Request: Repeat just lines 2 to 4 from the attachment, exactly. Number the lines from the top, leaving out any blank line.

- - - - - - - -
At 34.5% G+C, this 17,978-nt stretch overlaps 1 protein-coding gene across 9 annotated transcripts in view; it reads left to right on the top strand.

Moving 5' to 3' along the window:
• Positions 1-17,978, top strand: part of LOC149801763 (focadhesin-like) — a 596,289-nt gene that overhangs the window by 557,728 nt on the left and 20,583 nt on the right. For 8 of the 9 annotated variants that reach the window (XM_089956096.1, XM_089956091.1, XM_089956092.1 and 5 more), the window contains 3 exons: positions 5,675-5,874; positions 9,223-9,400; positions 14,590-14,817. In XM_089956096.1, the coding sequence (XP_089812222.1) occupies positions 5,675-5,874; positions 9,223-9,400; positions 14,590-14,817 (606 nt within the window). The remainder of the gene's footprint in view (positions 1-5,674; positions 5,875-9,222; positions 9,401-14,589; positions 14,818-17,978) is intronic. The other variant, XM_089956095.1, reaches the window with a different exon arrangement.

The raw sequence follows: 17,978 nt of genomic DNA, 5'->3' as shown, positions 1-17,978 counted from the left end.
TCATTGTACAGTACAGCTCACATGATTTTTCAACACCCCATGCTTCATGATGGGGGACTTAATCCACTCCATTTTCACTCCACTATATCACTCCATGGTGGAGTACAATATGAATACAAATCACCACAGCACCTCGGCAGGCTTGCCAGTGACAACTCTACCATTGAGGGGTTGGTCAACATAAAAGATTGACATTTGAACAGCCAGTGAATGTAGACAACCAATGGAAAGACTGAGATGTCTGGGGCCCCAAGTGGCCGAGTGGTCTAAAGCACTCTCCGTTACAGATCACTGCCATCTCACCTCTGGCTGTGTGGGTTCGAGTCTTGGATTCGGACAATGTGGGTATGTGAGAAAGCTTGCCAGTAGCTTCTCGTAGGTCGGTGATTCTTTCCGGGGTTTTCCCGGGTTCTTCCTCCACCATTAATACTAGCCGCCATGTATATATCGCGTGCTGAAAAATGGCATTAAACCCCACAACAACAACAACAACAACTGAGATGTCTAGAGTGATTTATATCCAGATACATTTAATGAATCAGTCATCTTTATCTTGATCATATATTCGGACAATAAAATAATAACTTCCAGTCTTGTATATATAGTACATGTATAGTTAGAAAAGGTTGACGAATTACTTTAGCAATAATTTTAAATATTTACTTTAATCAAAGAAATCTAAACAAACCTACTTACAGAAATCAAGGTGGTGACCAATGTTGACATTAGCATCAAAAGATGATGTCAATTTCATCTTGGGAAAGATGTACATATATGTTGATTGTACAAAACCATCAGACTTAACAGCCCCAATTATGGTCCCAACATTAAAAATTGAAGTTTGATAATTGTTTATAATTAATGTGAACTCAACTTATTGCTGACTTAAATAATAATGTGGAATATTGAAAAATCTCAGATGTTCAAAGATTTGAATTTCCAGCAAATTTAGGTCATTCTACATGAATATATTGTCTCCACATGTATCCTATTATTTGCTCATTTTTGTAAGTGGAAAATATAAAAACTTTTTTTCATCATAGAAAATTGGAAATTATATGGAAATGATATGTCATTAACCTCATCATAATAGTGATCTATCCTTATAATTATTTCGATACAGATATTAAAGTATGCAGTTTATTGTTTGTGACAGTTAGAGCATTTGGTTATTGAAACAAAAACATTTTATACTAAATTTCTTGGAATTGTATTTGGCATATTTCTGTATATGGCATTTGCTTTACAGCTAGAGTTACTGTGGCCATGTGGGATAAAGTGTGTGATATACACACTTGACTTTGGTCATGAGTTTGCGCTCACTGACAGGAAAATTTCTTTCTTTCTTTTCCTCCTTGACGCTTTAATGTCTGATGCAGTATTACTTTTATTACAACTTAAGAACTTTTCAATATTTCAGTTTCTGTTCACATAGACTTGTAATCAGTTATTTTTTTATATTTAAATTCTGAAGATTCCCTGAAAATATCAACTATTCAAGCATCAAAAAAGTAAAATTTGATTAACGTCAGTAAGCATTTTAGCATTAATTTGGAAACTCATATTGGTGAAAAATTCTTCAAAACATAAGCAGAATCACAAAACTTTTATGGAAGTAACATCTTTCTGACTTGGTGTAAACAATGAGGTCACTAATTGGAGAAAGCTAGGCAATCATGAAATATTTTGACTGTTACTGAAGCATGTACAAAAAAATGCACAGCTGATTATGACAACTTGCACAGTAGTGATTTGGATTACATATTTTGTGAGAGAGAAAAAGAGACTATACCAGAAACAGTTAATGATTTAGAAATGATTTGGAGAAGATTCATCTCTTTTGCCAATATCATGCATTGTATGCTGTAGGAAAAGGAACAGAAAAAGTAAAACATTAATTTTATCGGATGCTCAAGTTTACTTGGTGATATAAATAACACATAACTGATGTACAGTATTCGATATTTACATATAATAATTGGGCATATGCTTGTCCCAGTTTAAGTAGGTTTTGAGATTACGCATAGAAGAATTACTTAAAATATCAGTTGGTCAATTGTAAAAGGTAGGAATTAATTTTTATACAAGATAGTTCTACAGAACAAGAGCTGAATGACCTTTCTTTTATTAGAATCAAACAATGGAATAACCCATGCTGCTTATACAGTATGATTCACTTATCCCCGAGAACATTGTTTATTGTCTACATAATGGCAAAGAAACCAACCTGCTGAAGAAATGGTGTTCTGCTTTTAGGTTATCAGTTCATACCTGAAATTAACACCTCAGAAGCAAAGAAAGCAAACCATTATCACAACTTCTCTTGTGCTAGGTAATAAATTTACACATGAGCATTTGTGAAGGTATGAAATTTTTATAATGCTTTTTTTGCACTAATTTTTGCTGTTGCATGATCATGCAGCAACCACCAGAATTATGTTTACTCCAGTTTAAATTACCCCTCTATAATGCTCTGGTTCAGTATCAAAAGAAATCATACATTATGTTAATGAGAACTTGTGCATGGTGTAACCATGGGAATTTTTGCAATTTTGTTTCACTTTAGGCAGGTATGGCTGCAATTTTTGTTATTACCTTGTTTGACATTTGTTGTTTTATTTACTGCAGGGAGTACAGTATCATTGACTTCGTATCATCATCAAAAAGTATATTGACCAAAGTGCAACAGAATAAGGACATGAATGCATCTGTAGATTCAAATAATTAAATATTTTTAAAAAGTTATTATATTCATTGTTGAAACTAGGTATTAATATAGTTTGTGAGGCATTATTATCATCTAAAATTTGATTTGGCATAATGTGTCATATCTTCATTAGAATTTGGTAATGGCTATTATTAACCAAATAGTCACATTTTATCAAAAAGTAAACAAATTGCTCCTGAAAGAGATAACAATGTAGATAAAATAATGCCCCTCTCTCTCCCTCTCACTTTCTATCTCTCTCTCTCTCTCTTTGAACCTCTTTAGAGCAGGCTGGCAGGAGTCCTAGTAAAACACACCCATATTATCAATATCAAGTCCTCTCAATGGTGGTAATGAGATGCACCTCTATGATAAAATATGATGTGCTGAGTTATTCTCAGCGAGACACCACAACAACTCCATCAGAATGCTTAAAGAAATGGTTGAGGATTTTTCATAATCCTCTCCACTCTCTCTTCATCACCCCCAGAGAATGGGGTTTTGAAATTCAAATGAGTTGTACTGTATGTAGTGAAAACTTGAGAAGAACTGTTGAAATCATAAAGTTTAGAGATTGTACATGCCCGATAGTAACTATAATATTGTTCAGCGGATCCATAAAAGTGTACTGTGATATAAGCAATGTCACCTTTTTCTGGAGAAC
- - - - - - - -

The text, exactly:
Moving 5' to 3' along the window:
• Positions 1-17,978, top strand: part of LOC149801763 (focadhesin-like) — a 596,289-nt gene that overhangs the window by 557,728 nt on the left and 20,583 nt on the right. For 8 of the 9 annotated variants that reach the window (XM_089956096.1, XM_089956091.1, XM_089956092.1 and 5 more), the window contains 3 exons: positions 5,675-5,874; positions 9,223-9,400; positions 14,590-14,817. In XM_089956096.1, the coding sequence (XP_089812222.1) occupies positions 5,675-5,874; positions 9,223-9,400; positions 14,590-14,817 (606 nt within the window). The remainder of the gene's footprint in view (positions 1-5,674; positions 5,875-9,222; positions 9,401-14,589; positions 14,818-17,978) is intronic. The other variant, XM_089956095.1, reaches the window with a different exon arrangement.

The raw sequence follows: 17,978 nt of genomic DNA, 5'->3' as shown, positions 1-17,978 counted from the left end.